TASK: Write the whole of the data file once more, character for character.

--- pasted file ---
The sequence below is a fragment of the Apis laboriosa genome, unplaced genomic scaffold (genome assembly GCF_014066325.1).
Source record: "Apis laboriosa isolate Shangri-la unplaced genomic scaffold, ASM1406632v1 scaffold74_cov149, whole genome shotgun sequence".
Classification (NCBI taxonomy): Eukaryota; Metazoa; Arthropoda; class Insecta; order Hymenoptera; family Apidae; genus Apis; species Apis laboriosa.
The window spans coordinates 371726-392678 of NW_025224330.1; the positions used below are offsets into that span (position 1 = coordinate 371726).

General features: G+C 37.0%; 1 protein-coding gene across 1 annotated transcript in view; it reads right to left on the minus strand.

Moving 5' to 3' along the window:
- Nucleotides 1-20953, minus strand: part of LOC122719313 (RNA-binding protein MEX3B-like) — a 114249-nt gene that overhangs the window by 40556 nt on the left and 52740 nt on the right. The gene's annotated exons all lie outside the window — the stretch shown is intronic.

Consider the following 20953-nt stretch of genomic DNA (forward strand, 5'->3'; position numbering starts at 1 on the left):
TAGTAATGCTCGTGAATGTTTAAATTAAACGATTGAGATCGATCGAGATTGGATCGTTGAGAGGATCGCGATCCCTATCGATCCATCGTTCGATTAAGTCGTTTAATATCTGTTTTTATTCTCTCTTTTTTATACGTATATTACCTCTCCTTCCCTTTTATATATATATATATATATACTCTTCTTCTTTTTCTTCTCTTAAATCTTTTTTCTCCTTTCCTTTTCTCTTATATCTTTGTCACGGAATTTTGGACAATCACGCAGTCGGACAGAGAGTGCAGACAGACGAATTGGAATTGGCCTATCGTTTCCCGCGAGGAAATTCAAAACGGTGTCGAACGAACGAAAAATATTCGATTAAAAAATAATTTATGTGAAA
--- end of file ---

The sequence below is a fragment of the Apis laboriosa genome, unplaced genomic scaffold (genome assembly GCF_014066325.1).
Source record: "Apis laboriosa isolate Shangri-la unplaced genomic scaffold, ASM1406632v1 scaffold74_cov149, whole genome shotgun sequence".
Classification (NCBI taxonomy): Eukaryota; Metazoa; Arthropoda; class Insecta; order Hymenoptera; family Apidae; genus Apis; species Apis laboriosa.
The window spans coordinates 371726-392678 of NW_025224330.1; the positions used below are offsets into that span (position 1 = coordinate 371726).

General features: G+C 37.0%; 1 protein-coding gene across 1 annotated transcript in view; it reads right to left on the minus strand.

Moving 5' to 3' along the window:
- Nucleotides 1-20953, minus strand: part of LOC122719313 (RNA-binding protein MEX3B-like) — a 114249-nt gene that overhangs the window by 40556 nt on the left and 52740 nt on the right. The gene's annotated exons all lie outside the window — the stretch shown is intronic.

Consider the following 20953-nt stretch of genomic DNA (forward strand, 5'->3'; position numbering starts at 1 on the left):
TAGTAATGCTCGTGAATGTTTAAATTAAACGATTGAGATCGATCGAGATTGGATCGTTGAGAGGATCGCGATCCCTATCGATCCATCGTTCGATTAAGTCGTTTAATATCTGTTTTTATTCTCTCTTTTTTATACGTATATTACCTCTCCTTCCCTTTTATATATATATATATATATACTCTTCTTCTTTTTCTTCTCTTAAATCTTTTTTCTCCTTTCCTTTTCTCTTATATCTTTGTCACGGAATTTTGGACAATCACGCAGTCGGACAGAGAGTGCAGACAGACGAATTGGAATTGGCCTATCGTTTCCCGCGAGGAAATTCAAAACGGTGTCGAACGAACGAAAAATATTCGATTAAAAAATAATTTATGTGAAA